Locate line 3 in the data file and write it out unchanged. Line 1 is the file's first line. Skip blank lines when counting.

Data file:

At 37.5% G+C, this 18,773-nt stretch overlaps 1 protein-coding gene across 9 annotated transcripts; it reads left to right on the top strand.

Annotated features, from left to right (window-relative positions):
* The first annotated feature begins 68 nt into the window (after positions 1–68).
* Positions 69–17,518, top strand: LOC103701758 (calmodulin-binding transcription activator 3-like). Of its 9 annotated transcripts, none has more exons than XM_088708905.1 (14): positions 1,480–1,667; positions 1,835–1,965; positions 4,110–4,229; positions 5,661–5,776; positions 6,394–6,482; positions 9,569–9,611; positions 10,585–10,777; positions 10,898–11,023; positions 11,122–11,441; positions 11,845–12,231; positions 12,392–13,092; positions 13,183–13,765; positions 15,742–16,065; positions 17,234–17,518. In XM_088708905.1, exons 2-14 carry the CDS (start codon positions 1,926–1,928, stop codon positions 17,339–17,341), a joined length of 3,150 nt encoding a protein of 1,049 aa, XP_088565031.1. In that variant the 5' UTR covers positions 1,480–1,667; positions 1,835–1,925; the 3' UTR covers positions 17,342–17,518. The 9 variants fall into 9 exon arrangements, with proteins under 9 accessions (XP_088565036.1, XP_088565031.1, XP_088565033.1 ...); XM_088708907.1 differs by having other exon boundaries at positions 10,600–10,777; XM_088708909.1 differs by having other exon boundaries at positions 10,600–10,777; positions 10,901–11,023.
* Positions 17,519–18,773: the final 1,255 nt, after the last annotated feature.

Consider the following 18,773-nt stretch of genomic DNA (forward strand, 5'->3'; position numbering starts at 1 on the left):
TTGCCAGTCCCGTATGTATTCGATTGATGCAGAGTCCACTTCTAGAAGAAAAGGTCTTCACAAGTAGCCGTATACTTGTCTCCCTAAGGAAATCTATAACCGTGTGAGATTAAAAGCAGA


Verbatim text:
* The first annotated feature begins 68 nt into the window (after positions 1–68).